Following the Britain government’s new guidelines regarding interchangeability of different Covid-19 vaccines from different manufacturers, UK health agency Public Health England (PHE) has said that it does not recommend mixing different vaccines.
Commenting on reports on mixing vaccines, Dr Mary Ramsay, Head of Immunisations at PHE, said, “We do not recommend mixing the COVID-19 vaccines – if your first dose is the Pfizer vaccine you should not be given the AstraZeneca vaccine for your second dose and vice versa.”
“There may be extremely rare occasions where the same vaccine is not available, or where it is not known what vaccine the patient received. Every effort should be made to give them the same vaccine, but where this is not possible it is better to give a second dose of another vaccine than not at all,” added Dr Ramsay.
The Britain government in its recent guidance to public health practitioners regarding Covid-19 vaccination has allowed for the interchangeability of different Covid-19 vaccines. The government so far has approved the emergency use of two Covid-19 vaccines, that by Pfizer and BioNTech along with the vaccine developed by AstraZeneca and Oxford University.
“For individuals who started the schedule and who attend for vaccination at a site where the same vaccine is not available, or where the first product received is unknown, it is reasonable to offer a single dose of the locally available product,” reads the updated guidance.
“This option is preferred if that individual is likely to be at immediate high risk or is considered unlikely to attend again. In these circumstances, as both the Pfizer-BioNTech and AstraZeneca vaccines are based on the spike protein of the virus, it is likely that the second dose will help to boost the response to the first dose,” it adds.
However, the guidance also adds, “There is no evidence as to the interchangeability of the different COVID-19 vaccines although studies are underway. Therefore, every effort should be made to determine which vaccine the individual received and to complete with the same vaccine.”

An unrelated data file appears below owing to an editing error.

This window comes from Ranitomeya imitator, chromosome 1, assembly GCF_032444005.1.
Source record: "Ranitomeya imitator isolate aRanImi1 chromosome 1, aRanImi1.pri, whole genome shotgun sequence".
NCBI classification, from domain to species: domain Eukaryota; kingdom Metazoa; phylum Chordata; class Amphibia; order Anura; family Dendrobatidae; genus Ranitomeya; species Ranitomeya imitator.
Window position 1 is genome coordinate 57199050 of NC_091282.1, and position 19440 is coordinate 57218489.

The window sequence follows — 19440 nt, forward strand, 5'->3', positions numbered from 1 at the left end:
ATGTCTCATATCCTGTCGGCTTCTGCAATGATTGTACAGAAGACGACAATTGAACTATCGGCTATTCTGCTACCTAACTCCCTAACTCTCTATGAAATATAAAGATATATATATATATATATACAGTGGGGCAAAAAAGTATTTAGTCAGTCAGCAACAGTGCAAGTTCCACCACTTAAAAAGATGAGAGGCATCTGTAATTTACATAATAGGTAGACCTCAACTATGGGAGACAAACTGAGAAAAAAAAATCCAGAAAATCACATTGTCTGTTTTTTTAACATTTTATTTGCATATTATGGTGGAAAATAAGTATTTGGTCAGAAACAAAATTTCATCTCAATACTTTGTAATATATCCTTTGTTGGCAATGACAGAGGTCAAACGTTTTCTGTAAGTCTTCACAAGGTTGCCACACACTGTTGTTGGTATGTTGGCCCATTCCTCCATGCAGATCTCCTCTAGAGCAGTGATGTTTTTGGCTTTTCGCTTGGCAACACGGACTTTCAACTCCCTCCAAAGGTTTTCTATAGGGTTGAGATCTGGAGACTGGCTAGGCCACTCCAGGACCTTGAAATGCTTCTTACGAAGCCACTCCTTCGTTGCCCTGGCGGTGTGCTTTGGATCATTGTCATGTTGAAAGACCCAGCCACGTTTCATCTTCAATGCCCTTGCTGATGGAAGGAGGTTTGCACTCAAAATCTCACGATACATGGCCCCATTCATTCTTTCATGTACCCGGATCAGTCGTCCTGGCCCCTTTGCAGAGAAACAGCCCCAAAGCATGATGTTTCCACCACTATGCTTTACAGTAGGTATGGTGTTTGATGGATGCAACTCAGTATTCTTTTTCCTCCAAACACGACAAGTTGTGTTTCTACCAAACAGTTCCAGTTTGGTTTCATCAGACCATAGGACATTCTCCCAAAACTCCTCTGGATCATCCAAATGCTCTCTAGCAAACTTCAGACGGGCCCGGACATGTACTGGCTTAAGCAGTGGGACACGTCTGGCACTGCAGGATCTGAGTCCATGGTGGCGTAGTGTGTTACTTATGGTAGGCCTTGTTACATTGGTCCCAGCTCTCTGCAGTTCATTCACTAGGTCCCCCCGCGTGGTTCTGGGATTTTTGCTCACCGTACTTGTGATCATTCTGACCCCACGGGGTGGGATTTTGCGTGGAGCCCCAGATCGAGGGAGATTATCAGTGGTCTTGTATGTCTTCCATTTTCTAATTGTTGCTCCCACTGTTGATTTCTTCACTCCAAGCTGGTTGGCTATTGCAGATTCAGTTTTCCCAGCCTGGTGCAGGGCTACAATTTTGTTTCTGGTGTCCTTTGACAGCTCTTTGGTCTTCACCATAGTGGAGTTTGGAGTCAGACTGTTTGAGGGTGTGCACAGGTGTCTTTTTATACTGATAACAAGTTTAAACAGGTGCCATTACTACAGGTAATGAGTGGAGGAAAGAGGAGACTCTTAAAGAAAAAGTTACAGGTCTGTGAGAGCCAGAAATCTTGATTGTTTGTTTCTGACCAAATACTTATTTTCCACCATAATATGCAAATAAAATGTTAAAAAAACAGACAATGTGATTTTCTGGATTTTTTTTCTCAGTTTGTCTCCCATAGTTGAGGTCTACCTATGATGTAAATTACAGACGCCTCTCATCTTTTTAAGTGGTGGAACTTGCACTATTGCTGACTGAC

Many health experts have warned against the mixing and matching of different vaccines, calling it a “gamble” as per media reports.
Steven Danehy, a spokesman for Pfizer said, “While decisions on alternative dosing regimens reside with health authorities, Pfizer believes it is critical health authorities conduct surveillance efforts on any alternative schedules implemented and to ensure each recipient is afforded the maximum possible protection, which means immunization with two doses of the vaccine,” as quoted by a New York Times report.
Both Pfizer’s and AstraZeneca’s vaccines introduce spike protein into the body to generate a n immune response. Pfizer’s vaccine is based on a molecule called messenger RNA, or mRNA while AstraZeneca’s vaccine is designed around a virus shell that delivers DNA, a cousin of mRNA, as per the report.
Britain also sparked a controversy earlier this week with its decision to front load to deliver first doses to as many people as possible. This could delay the administration of the second dose up to 12 weeks, as per the NYT report.
Top infectious diseases expert in the United States, Anthony Fauci disagreed with the approach.
“I would not be in favour of that,” he told CNN. “We’re going to keep doing what we’re doing.”
The US Centers for Disease Control and Prevention in its guidance has said that different vaccines “are not interchangeable.” “The safety and efficacy of a mixed-product series have not been evaluated. Both doses of the series should be completed with the same product,” it said.